This introduces some social complexity, of course: maybe I’m not checking in with Alice or Bob because we broke up, and I don’t really want a reminder of that fact. But the fact that these social services have massive data sets that point to what isn’t happening, as well as what is, feels like an area worth exploring.

Services like Timehop mine  your personal history, giving you reminders or where — or who — you were in the past, why aren’t more social services looking more closely at the people who are a part of that past?

At this point I suspect that we have more than enough dots to start filling in some of the gaps between them, sketching out the lines that are personal relationships. If this software really is social, after all, it’s those lines that matter.

When the Internet Is Your Hometown


Settle in and get comfortable, kids, this is a long one.

I’ve long been fascinated with the idea of digital natives.

The term, generally credited to Mark Prensky, is intended to draw a distinction between the relationship to digital technology experienced by people who grew up with it (“digital natives”) versus those who came to it later in life (“digital immigrants”). The most commonly used illustration is that a digital immigrant might have bought a new digital camera, where a native simply bought a camera. It’s not unimportant to the native that their new camera is digital, it’s simply not particularly noteworthy or surprising.

But I’ve come to believe that this formulation of digital natives requires some refinement, and also that it has implications that I’ve only recently started to consider. The most obvious issue in designating people as “digital natives” is that “digital” isn’t a fixed monolithic entity. Being comfortable with a filmless camera doesn’t necessarily imply the same degree of comfort with a Kindle, SnapChat, a Makerbot, or Reddit. “Digital” isn’t a coherent thing, but rather a thread that is being woven through an ever larger part of our day-to-day lives.

Nor, for that matter, is there a clear line of demarcation. As digital technology continues to evolve, even its natives are presented with new and unfamiliar facets that will seem pedestrian to people born just a few years later.

The digital native/digital settler dividing line seems to make sense when you’re of the generation for whom everything digital (with the possible exception of that Mattel Football game) represents a fantastic new world of possibilities, but that breaks down very quickly. The experience of a kid who has an iPhone in her pocket all the time is different from that of a kid six years earlier who had a Dell in his room at home. Neither one might ever think to prefix “camera” with “digital,” but lumping them together as digital natives seems overly broad.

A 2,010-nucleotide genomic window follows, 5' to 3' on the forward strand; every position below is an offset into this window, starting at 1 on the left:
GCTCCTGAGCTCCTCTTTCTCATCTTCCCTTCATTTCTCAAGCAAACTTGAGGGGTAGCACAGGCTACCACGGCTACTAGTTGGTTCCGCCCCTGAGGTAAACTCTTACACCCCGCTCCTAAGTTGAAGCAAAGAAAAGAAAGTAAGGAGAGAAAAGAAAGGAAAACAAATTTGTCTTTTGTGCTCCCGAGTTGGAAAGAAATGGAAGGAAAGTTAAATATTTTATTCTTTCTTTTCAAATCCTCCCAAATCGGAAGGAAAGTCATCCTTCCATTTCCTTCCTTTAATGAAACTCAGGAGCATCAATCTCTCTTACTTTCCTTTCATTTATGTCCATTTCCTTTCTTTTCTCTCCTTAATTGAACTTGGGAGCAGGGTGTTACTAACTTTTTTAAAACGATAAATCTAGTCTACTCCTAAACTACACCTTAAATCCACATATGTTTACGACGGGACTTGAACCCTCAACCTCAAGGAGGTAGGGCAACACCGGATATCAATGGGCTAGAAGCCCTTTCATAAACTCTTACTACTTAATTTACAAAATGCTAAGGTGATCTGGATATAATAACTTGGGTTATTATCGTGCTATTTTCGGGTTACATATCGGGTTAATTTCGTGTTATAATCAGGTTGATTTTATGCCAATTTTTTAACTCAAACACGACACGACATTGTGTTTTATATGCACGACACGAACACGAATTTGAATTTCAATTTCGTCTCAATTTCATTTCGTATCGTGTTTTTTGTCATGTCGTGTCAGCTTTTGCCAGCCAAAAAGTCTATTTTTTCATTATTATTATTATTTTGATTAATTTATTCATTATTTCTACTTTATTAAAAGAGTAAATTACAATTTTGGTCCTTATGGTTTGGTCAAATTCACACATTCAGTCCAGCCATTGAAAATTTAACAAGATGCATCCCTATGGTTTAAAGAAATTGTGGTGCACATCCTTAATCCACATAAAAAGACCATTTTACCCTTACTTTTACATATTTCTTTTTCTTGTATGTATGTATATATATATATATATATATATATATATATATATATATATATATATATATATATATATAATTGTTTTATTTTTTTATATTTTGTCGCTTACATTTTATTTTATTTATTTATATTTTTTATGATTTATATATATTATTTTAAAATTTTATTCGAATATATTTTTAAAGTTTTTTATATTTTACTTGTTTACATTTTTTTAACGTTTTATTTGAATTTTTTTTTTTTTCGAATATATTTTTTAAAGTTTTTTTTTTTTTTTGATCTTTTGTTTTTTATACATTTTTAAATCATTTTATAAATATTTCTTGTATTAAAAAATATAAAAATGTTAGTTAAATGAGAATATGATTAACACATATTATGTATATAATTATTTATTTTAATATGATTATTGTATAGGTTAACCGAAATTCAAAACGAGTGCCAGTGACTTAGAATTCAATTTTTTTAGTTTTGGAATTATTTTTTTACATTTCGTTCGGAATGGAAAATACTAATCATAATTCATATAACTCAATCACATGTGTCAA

And even if we limit the scope to pre- and post-Internet people, which hews closer to my interests anyway, we encounter similar difficulties. The Internet that I browsed on a Powerbook 160 is not the Internet we have today.

As with the broader digital, the Internet is not monolithic nor static.  It’s not much of a stretch to characterize the Internet as a city full of neighborhoods: at any point in time the city is adding new suburbs, has neighborhoods that have remained largely unchanged for years, others that are undergoing rapid gentrification, and some experiencing slow decline. It’s always in the process of becoming something else.

But as crude and problematic as this pre-Internet/post-Internet split is, I still think it worth exploring. For all the changes to the various neighborhoods, and all the new people moving in, I believe there’s one constant of huge significance in the city that is the Internet: the degree of access it enables, both to information and to other people.

Growing up in a world where you can take advantage of that access without giving it a second thought does, I suspect, create a mindset that’s different from earlier generations — a native mindset. But I also suspect that there is a cost involved.

E.B. White’s city was New York, rather than the Internet. He wrote beautifully about it, and I bring this up because I take every possible opportunity to bring up Here Is New York and recommend that people read it, but also because Mr. White saw this all coming as far back as 1948. He wrote:

There are roughly three New Yorks. There is, first, the New York of the man or woman who was born here, who takes the city for granted and accepts its size and its turbulence as natural and inevitable. Second, there is the New York of the commuter—the city that is devoured by locusts each day and spat out each night. Third, there is the New York of the person who was born somewhere else and came to New York in quest of something. […] Commuters give the city its tidal restlessness; natives give it solidity and continuity; but the settlers give it passion.

A number of years ago I was struck by how well that characterized what I saw happening on the Internet. You can read the post if you like, but the key idea is this: I feel like I, and many people I know, are settlers online. We made the decision to move here because it offered possibilites we couldn’t get anywhere else. The Internet also has its fair share of commuters, people who come for work, or maybe a little entertainment on the weekend, but for whom it’s just a place they go sometimes. And (an update from the original post in 2008) I think there are now some true natives hanging around, who never had to make the decision — that metaphorical move to the city — that I did.

And there’s that idea of “city” popping up again.